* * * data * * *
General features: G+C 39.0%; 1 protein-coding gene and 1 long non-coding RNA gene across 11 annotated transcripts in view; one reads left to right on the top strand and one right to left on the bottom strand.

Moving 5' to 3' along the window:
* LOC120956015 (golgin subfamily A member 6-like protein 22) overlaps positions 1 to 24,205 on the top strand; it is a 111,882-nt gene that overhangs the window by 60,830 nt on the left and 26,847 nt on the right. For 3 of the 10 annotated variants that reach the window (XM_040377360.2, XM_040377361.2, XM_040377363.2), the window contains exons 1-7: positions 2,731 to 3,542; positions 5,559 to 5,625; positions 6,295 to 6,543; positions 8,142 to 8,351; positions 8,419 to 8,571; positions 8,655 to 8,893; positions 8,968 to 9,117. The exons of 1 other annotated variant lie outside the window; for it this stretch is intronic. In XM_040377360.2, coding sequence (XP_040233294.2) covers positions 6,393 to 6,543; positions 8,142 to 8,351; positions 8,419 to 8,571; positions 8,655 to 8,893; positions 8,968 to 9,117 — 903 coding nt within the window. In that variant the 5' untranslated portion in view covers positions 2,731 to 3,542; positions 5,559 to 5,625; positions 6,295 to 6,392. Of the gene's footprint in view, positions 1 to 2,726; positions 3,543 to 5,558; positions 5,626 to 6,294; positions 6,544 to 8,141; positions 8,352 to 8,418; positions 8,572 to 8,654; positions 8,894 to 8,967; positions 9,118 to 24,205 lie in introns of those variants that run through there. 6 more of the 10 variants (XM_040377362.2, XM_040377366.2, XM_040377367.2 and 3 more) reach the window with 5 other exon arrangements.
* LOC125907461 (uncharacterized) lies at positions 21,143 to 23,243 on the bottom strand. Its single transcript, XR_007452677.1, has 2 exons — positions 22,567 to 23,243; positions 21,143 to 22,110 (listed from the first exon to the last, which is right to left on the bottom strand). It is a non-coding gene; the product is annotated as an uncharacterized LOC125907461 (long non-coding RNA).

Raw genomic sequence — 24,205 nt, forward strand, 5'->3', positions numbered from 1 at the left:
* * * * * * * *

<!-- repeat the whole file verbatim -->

General features: G+C 39.0%; 1 protein-coding gene and 1 long non-coding RNA gene across 11 annotated transcripts in view; one reads left to right on the top strand and one right to left on the bottom strand.

Moving 5' to 3' along the window:
* LOC120956015 (golgin subfamily A member 6-like protein 22) overlaps positions 1 to 24,205 on the top strand; it is a 111,882-nt gene that overhangs the window by 60,830 nt on the left and 26,847 nt on the right. For 3 of the 10 annotated variants that reach the window (XM_040377360.2, XM_040377361.2, XM_040377363.2), the window contains exons 1-7: positions 2,731 to 3,542; positions 5,559 to 5,625; positions 6,295 to 6,543; positions 8,142 to 8,351; positions 8,419 to 8,571; positions 8,655 to 8,893; positions 8,968 to 9,117. The exons of 1 other annotated variant lie outside the window; for it this stretch is intronic. In XM_040377360.2, coding sequence (XP_040233294.2) covers positions 6,393 to 6,543; positions 8,142 to 8,351; positions 8,419 to 8,571; positions 8,655 to 8,893; positions 8,968 to 9,117 — 903 coding nt within the window. In that variant the 5' untranslated portion in view covers positions 2,731 to 3,542; positions 5,559 to 5,625; positions 6,295 to 6,392. Of the gene's footprint in view, positions 1 to 2,726; positions 3,543 to 5,558; positions 5,626 to 6,294; positions 6,544 to 8,141; positions 8,352 to 8,418; positions 8,572 to 8,654; positions 8,894 to 8,967; positions 9,118 to 24,205 lie in introns of those variants that run through there. 6 more of the 10 variants (XM_040377362.2, XM_040377366.2, XM_040377367.2 and 3 more) reach the window with 5 other exon arrangements.
* LOC125907461 (uncharacterized) lies at positions 21,143 to 23,243 on the bottom strand. Its single transcript, XR_007452677.1, has 2 exons — positions 22,567 to 23,243; positions 21,143 to 22,110 (listed from the first exon to the last, which is right to left on the bottom strand). It is a non-coding gene; the product is annotated as an uncharacterized LOC125907461 (long non-coding RNA).

Raw genomic sequence — 24,205 nt, forward strand, 5'->3', positions numbered from 1 at the left: